What I'm Listening To

Search my site




Purple Fig Club: In the Kingdom of Ice

Wow. I truly don't know where to begin with this book. The story was so incredible that I kept stopping to question whether I was correct in thinking it was a true story or if I had gotten confused and it was just a tale out of someone's fantastic imagination.

This book is anincredible historical event that I think most of us probably were never taught about. The prologue alone had me agog! 

I was initially concerned about getting through the whole thing in time because of the length, but I shouldn't have worried. I finished it in under two weeks because I couldn't put it down.

From the beginning, I was captured by the numerous scientific theories surrounding the makeup of the Arctic, the eccentric newspaper editor's antics and the interweaving of other historical highlights -- mainly the Centennial Exhibition. Edison! Bell! Grant! History is so much more captivating to me when the pieces are all twined together, so I can see how these famous people interacted.

Hearing about the books that were inspired by the world's fervor over exploring the North Pole was also very interesting (Frankenstein, Journey to the Center of the Earth, etc.)

I was incredibly impressed by the author's ability to do all of this research and then write such a cohesive narrative.

It really is hard to mention everything I found compelling about this story because it's so rich in detail!

I have to confess that because the author strung us along until the very end of the book before finally letting us know what happened to Captain George De Long's group (and because of the interspersed letters from Emma making me ever hopeful), it had built up so much inner turmoil in me that I welled up when I found out that they had all died.

After all they had suffered, for them to not make it home is just so crushing.

Though, by the same token, I'm shocked that so many of the men did make it home. Almost two years stuck drifting in the ice, illnesses, personal tensions, the boat sinking, dragging their equipment across the ice, boating in teams to Siberia through a storm, struggling to trek to safety ... it's just an absolutely unbelievable story. 

This quote, for me, was a great description of what so much time without sun would do to a person:

"The sun-starved crew relished this strenuous, mostly outdoor work, for during the long winter everyone had become "bleached to an unnatural pallor," said Melville, "like vegetables grown in the dark."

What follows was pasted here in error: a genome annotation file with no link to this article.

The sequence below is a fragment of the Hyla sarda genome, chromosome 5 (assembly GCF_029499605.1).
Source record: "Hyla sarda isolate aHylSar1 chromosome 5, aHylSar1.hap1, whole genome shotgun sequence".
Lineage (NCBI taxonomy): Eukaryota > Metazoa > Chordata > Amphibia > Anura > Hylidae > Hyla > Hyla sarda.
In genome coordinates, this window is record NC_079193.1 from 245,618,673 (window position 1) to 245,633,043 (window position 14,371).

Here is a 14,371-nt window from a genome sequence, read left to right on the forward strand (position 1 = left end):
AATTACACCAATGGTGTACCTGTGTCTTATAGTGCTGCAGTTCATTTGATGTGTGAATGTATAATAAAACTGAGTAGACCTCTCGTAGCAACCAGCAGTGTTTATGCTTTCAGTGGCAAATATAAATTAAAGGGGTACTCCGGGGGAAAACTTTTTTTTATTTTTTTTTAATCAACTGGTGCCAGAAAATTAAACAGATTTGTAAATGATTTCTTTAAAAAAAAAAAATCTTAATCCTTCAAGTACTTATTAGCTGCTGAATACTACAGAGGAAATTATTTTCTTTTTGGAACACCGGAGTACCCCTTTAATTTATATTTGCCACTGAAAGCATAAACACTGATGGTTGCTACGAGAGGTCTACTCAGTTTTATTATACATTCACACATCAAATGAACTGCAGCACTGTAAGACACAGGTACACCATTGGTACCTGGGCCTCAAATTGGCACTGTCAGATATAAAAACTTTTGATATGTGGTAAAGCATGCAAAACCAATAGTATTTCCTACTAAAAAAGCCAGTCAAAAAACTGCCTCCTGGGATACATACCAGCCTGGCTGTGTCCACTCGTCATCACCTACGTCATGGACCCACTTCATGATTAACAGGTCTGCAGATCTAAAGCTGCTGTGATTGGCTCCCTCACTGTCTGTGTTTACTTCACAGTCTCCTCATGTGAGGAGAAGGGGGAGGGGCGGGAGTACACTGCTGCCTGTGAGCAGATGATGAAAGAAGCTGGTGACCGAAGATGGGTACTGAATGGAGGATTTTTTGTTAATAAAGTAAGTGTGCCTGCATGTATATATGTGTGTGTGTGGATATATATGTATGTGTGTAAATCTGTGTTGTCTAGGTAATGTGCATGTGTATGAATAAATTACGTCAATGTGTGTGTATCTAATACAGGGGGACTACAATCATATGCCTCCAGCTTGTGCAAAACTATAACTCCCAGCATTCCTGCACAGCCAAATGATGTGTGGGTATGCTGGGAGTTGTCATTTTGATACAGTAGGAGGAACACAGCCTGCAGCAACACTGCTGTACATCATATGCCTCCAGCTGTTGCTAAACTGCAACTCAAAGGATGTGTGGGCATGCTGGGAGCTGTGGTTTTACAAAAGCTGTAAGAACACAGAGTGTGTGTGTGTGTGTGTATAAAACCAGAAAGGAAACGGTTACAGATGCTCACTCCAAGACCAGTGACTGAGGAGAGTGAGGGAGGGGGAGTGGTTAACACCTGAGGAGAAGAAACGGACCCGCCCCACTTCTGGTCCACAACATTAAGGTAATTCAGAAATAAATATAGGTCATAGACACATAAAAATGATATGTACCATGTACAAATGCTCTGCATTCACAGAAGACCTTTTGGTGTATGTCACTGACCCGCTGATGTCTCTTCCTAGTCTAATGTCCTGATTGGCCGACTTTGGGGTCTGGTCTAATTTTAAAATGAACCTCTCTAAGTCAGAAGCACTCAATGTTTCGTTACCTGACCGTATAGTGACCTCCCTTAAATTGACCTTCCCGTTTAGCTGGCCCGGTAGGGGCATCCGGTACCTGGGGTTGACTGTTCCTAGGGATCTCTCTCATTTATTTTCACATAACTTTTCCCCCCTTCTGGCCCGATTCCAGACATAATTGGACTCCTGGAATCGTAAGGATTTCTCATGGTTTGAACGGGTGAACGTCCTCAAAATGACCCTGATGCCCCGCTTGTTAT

I'm not sure how anyone survived what they went through. It's one thing to hear about being stuck on a boat in the Arctic with 32 other people for almost two year -- it's entirely another to actually do it. Can you imagine how long a year must seem under those circumstances?

I found the German Nindemann's story particularly fascinating. Having survived one boat sinking, then living on an ice floe for 7 months after the Polaris grounded itself, to this fateful trip on the Jeanette. I don't know if the man was lucky or unlucky. And then later finding out that he outlived both his wife and son. Just incredible.

By the end, I found myself wanting to read George Melville's and Emma De Long's books as well.

At any rate, the level of detail included here, thanks to various journals, letters and newspapers really made the story come alive. Truly a major historical event that, whether you consider it a success or failure, is doubtless an adventure full of people worth remembering.

However, I do have one question. Did I miss it or did the author never directly state that Chipp's group on the whaleboat had died?

I mean, obviously that's what happened. But all I remember from the book is the map showing that the third boat never made it to land and the line where Melville stated that he intended to find out what happened to Chipp and his men, but I cannot remember reading that at some point he figured out that they must not have made it.

Is that the case? I kept waiting for that to be confirmed and feel like it wasn't, other than by logical assumption.

Regardless, I absolutely loved this book, despite the mixed emotions I felt at the end and I'm so thankful it made it on this year's book list. Thank you, Sarah Beth!

I don't have any discussion questions, so just let me know your thoughts and what parts stood out to you. I could seriously talk about this book for days!!

Copyright 2004-2020 Elizabeth Shiver